• the proposed transfer pricing methods and its detailed hypothesis as well as its adjustment conditions.

The company may support its request with any additional information or documents that it considers relevant.

The tax authorities may also request the applicant company to provide additional information on these documents in order to enable them to analyse the case.

In the parties concerned validate the terms of the agreement, the agreement must specify: 

  • the period covered by the agreement and the date of its entry into force;
  • the precise description of the operations covered by the agreement;
  • the description of the method used to determine the transfer price;
  • the arrangements for monitoring the agreement and the information to be provided in the follow-up report (see below);
  • the basic assumptions for the determination of the transfer price; and
  • the cases of revision and of cancellation of the agreement. 

The follow-up report must be filed annually at the head office of the tax administration and must include:

  • a detailed statement of the calculation of the transfer prices provided for in the agreement;
  • a summary statement of any changes made to the conditions of exercise relating to the transactions covered by the agreement;
  • a copy of the organisational structure of the associated companies and their legal relationships, as well as the capital allocation of such enterprises; and
  • a copy of the annual activity report of the associated companies.

Timeframes

How long does it typically take to conclude an advance pricing agreement?

As the procedure for the unilateral advance pricing agreement is relatively new, there is no available feedback at the moment. However, based on experience the Moroccan tax administration is unlikely to deliver such an agreement for several months.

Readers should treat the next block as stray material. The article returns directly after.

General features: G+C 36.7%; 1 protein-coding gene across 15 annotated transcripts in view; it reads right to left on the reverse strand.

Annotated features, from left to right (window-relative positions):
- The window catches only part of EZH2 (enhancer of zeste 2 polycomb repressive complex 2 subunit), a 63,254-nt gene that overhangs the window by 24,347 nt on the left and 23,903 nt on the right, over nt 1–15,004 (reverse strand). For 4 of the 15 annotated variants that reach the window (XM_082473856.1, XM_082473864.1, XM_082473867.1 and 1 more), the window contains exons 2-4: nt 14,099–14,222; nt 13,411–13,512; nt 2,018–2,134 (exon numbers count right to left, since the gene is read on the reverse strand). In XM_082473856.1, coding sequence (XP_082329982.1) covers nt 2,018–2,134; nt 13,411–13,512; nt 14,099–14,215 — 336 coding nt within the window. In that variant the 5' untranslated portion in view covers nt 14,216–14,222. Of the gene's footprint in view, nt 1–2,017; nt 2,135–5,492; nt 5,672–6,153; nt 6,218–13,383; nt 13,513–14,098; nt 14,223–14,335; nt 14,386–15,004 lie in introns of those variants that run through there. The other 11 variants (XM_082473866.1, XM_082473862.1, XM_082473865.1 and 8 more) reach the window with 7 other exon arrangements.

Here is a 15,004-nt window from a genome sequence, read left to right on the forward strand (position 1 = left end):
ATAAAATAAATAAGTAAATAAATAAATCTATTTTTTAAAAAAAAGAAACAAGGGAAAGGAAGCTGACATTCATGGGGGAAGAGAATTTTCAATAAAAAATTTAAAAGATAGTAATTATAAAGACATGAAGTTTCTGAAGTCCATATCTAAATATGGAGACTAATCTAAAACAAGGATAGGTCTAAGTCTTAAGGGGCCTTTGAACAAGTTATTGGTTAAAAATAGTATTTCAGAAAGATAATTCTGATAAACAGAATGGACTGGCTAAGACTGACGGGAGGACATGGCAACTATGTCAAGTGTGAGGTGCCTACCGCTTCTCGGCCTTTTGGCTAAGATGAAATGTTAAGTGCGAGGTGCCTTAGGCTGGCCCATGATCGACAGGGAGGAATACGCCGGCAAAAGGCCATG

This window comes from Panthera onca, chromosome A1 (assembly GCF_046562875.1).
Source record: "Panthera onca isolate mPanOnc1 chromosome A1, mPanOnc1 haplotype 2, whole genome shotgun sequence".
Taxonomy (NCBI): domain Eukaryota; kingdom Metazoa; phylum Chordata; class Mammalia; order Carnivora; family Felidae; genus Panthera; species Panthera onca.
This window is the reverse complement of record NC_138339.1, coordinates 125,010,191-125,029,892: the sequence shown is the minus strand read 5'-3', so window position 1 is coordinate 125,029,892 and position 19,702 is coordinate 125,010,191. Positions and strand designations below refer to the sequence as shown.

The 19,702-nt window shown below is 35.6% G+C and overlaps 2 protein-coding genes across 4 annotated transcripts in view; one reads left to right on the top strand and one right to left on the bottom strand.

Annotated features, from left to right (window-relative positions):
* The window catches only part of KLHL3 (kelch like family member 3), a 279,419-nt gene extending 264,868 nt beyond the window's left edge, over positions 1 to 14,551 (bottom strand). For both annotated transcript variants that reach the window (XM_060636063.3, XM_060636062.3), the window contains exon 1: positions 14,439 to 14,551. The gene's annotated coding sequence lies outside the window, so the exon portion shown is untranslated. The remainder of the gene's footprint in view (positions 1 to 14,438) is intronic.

What is the typical duration of an advance pricing agreement?

An advance pricing agreement is applicable for up to four years.

Fees

What fees apply to requests for advance pricing agreements?

No fee applies.

Special considerations

Are there any special considerations or issues specific to your jurisdiction that parties should bear in mind when seeking to conclude an advance pricing agreement (including any particular advantages and disadvantages)?

An advance pricing agreement concluded between a taxpayer and the local tax authorities is unilateral. In other words, there is no guarantee that the tax administration governing the non-Moroccan company will follow the position adopted by the Moroccan advance pricing agreement. Therefore, the risk of raising the tax base is not eliminated at group level.

Finally, in return for  the legal certainty conferred by the advance pricing agreement, the taxpayer commits to total transparency – which may be dangerous. Indeed, in most cases the applicant for an advance pricing agreement will aim to regulate an existing situation.

Consequently, in the event of a disagreement over interpretation leading to the failure of negotiations, it is possible that the tax administration will initiate a tax audit in order to adjust the applicant’s tax result and apply penalties for bad faith. 

Thus, the transfer pricing policy should be carefully documented.